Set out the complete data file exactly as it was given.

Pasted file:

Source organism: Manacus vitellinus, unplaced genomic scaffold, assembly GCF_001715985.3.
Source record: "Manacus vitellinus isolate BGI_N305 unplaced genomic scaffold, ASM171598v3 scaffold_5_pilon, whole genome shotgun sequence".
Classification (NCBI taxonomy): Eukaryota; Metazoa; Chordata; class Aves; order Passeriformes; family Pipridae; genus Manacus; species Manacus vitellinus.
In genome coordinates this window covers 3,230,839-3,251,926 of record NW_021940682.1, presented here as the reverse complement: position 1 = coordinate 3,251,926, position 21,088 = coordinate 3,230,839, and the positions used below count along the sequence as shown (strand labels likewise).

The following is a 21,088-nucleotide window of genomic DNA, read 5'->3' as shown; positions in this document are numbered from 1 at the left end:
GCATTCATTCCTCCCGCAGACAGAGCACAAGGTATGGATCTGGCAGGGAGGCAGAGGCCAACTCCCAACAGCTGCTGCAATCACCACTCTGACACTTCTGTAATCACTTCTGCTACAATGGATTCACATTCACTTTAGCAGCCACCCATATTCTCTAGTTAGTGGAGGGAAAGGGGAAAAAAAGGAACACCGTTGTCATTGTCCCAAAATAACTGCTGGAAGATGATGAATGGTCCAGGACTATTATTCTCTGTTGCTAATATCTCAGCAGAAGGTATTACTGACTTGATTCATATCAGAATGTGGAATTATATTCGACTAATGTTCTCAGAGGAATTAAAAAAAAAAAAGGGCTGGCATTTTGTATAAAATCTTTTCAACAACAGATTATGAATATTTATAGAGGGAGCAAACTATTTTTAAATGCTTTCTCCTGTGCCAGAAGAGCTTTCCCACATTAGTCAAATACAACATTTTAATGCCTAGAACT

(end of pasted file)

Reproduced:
Source organism: Manacus vitellinus, unplaced genomic scaffold, assembly GCF_001715985.3.
Source record: "Manacus vitellinus isolate BGI_N305 unplaced genomic scaffold, ASM171598v3 scaffold_5_pilon, whole genome shotgun sequence".
Classification (NCBI taxonomy): Eukaryota; Metazoa; Chordata; class Aves; order Passeriformes; family Pipridae; genus Manacus; species Manacus vitellinus.
In genome coordinates this window covers 3,230,839-3,251,926 of record NW_021940682.1, presented here as the reverse complement: position 1 = coordinate 3,251,926, position 21,088 = coordinate 3,230,839, and the positions used below count along the sequence as shown (strand labels likewise).

The following is a 21,088-nucleotide window of genomic DNA, read 5'->3' as shown; positions in this document are numbered from 1 at the left end:
GCATTCATTCCTCCCGCAGACAGAGCACAAGGTATGGATCTGGCAGGGAGGCAGAGGCCAACTCCCAACAGCTGCTGCAATCACCACTCTGACACTTCTGTAATCACTTCTGCTACAATGGATTCACATTCACTTTAGCAGCCACCCATATTCTCTAGTTAGTGGAGGGAAAGGGGAAAAAAAGGAACACCGTTGTCATTGTCCCAAAATAACTGCTGGAAGATGATGAATGGTCCAGGACTATTATTCTCTGTTGCTAATATCTCAGCAGAAGGTATTACTGACTTGATTCATATCAGAATGTGGAATTATATTCGACTAATGTTCTCAGAGGAATTAAAAAAAAAAAAGGGCTGGCATTTTGTATAAAATCTTTTCAACAACAGATTATGAATATTTATAGAGGGAGCAAACTATTTTTAAATGCTTTCTCCTGTGCCAGAAGAGCTTTCCCACATTAGTCAAATACAACATTTTAATGCCTAGAACT